Kennewick obstetrician and gynecologist Dr. John C. Perry faces new state allegations of unprofessional medical conduct while still under probation for issues resolved last year.
Documents from the Medical Quality Assurance Commission, the state body overseeing medical licensing, claim Perry failed to properly treat a patient with a rare uterine cancer, and that his failure is likely to have had a negative effect on her prognosis.
Perry's office staff told the Herald he was unavailable to speak on Thursday.
In 2010, Perry agreed to four years of probation after being charged with unprofessional conduct in 2009 based on allegations he violated standards of care for six patients, causing complications for several of them.
He also was accused of performing surgery on a woman with whom he had a romantic relationship in order to get her pregnant.
He denied the charges, but opted to settle with the commission in March 2010.
Charges by the commission are not criminal, but can affect a physician's ability to practice in Washington.
Currently, Perry remains able to practice under probation until he gets a hearing, said Mike Farrell, the commission's attorney.
"He still has due process rights in this case, and it's possible he may be exonerated," Farrell said.
The 2011 claims allege Perry saw a patient in September 2009 and found a mass in her uterus. He surgically removed the mass and diagnosed it as a high-grade malignancy, documents said.
The commission claims Perry told the woman he was the best doctor to treat her and did not refer her to a gynecological oncologist for cancer treatment.
He performed a laparoscopic hysterectomy in December 2009 at Kennewick General Hospital -- the only hospital in the Tri-Cities that currently allows Perry privileges to practice.
Kadlec Regional Medical Center in Richland revoked Perry's privileges in 2005, and a spokeswoman for Lourdes Medical Center in Pasco said Perry also does not have surgical privileges there.
Commission documents said Perry also asked a general surgeon to perform a lymphadenectomy on the woman, but the surgeon had not performed that procedure for several years and had done relatively few in his career.
"The surgeon recovered only one lymph node, rather than the multiple nodes that commonly should have been recovered for staging," documents said.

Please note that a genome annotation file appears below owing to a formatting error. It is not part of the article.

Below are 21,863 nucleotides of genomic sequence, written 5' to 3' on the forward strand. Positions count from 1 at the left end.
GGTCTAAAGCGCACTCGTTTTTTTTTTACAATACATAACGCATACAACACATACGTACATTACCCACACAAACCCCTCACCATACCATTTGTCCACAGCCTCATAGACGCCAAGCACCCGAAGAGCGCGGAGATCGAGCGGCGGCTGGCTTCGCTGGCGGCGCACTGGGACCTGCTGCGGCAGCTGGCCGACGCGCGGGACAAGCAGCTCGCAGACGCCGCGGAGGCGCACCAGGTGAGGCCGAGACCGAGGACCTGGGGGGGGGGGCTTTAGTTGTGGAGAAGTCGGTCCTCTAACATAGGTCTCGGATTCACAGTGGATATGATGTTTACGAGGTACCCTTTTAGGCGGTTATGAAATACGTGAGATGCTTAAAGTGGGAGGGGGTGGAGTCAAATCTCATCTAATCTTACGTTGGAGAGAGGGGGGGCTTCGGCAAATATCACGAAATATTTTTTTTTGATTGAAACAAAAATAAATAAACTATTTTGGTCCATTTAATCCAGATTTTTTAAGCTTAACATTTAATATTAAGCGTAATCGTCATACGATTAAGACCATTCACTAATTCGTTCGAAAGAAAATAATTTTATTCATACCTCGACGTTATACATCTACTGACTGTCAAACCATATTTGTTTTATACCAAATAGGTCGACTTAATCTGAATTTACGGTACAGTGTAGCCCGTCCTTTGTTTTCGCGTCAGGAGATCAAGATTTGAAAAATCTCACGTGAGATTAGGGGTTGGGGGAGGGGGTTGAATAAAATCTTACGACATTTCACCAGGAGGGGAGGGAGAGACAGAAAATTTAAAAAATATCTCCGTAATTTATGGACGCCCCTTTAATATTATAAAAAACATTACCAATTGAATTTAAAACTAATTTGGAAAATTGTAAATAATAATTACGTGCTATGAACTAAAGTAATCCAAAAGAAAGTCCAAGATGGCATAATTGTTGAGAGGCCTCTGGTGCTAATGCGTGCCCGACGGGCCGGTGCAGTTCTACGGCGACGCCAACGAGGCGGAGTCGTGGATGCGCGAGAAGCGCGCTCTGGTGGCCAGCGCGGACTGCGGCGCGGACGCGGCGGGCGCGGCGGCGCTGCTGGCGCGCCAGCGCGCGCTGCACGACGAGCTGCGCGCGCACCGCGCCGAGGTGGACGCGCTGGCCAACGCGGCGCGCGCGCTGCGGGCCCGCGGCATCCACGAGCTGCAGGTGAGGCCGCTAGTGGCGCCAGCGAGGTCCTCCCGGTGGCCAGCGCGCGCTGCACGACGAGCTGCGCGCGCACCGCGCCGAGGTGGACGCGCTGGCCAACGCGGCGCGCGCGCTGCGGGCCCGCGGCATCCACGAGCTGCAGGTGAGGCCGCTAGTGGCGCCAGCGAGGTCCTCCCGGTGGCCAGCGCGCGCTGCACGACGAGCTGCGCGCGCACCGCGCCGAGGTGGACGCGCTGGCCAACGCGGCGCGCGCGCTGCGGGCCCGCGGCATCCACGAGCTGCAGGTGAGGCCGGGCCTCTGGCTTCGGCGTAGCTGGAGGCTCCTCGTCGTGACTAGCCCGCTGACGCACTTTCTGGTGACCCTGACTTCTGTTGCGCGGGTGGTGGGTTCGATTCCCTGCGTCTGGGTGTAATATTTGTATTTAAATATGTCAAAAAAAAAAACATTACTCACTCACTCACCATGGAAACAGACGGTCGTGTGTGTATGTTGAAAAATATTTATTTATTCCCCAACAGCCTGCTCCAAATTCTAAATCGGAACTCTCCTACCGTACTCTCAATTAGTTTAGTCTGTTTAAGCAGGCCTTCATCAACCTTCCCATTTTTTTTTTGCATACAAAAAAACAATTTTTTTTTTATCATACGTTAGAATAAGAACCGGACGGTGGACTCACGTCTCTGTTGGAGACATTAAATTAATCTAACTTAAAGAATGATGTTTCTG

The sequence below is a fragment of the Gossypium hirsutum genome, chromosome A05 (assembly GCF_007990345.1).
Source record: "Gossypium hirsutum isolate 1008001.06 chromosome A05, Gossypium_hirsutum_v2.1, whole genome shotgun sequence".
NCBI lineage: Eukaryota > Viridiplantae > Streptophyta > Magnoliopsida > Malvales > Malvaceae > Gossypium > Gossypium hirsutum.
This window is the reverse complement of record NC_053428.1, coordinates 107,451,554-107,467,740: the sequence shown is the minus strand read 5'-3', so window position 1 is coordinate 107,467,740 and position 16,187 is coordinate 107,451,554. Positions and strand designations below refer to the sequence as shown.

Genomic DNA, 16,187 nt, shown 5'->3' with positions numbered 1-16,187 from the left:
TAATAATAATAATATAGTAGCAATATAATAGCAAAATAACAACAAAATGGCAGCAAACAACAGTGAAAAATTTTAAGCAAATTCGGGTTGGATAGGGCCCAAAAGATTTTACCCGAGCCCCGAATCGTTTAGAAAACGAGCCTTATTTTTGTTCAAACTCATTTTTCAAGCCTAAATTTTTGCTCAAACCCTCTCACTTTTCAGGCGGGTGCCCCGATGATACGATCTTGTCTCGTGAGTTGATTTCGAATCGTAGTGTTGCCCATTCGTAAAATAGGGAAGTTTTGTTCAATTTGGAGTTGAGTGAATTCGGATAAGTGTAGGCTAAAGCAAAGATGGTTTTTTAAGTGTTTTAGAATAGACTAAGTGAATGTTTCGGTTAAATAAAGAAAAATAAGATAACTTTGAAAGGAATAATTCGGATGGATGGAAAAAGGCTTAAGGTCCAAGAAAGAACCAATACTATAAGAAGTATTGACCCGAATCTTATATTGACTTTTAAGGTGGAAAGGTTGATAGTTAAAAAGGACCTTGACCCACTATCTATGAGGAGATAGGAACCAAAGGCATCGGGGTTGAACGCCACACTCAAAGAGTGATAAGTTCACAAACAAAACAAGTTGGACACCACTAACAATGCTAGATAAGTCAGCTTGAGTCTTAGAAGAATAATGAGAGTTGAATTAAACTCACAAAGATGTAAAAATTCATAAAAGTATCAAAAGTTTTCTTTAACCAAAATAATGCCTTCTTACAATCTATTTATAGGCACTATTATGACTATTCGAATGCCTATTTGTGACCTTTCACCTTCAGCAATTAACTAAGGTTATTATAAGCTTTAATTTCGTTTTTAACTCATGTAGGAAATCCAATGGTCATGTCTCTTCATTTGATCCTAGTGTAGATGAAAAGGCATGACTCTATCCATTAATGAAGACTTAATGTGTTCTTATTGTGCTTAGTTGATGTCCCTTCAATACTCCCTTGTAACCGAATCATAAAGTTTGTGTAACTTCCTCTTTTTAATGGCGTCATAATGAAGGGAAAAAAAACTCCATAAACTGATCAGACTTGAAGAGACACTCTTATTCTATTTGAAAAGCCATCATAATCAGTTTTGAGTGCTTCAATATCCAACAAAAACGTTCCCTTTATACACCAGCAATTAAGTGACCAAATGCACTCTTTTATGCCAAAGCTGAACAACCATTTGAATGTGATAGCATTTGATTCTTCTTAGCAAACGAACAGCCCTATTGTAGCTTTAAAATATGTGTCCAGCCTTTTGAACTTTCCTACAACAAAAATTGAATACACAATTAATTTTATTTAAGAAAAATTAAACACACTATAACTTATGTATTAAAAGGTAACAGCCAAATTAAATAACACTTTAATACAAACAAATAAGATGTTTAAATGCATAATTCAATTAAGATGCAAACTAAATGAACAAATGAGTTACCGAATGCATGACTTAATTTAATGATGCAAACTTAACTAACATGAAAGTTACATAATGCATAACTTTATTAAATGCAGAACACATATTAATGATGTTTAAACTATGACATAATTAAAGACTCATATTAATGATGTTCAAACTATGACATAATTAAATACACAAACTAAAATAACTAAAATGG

Staging is the process of determining the extent and location of cancer in a patient's body, according to the American Cancer Society.
The woman reportedly told the commission she asked Perry several times if she would need chemotherapy and should see an oncologist. Perry told her she would get chemotherapy at KGH, but he never scheduled the appointments, documents said.
Documents say the woman immediately should have been referred to a specialist to discuss additional therapies.
The woman's daughter asked for a referral to a cancer specialist, but Perry told her no, documents said.
In January 2010, the patient reportedly asked why she hadn't been sent to Columbia Basin Hematology & Oncology at the Tri-Cities Cancer Center for chemotherapy. Perry allegedly told her he "did not like the people there and would not refer her to their care," documents said.
Columbia Basin oncology was co-founded by Dr. Thomas Rado, a physician whom Perry sued in 2007 along with Kadlec after his medical privileges were revoked at the Richland hospital. Perry lost suits in federal and state courts and Kadlec was awarded almost $400,000 in fees and costs.
In the current case, the patient went on her own in January 2010 to a gynecological oncologist in Spokane and reportedly asked Perry to send her records to that doctor.
Afterward, the patient received a call from the Tri-Cities Cancer Center to schedule an appointment on a delayed referral from Perry, documents said.
The 2009 charges claimed he reversed a tubal ligation for a woman with whom he was having an extramarital affair in 2002 so he and the woman could attempt to have a child together.
Other violations involve allegations that Perry lacerated the bowels of some patients when he performed surgeries for which he did not have the appropriate expertise and did so without consulting other surgeons.
The settlement imposed a $5,000 fine and probation. During that time, Perry is restricted from being the primary surgeon for any procedures involving the bowel. He also is required to consult with a general surgeon if a bowel injury is possible in a surgery.
The agreement also required Perry to refrain from providing medical care to family members and people of "significant personal interest" except in an emergency.
The 2011 charges do not allege that Perry violated any of those conditions.
Perry's website notes that he is a "non-preferred provider" for most insurance companies, and he primarily accepts Medicaid plans.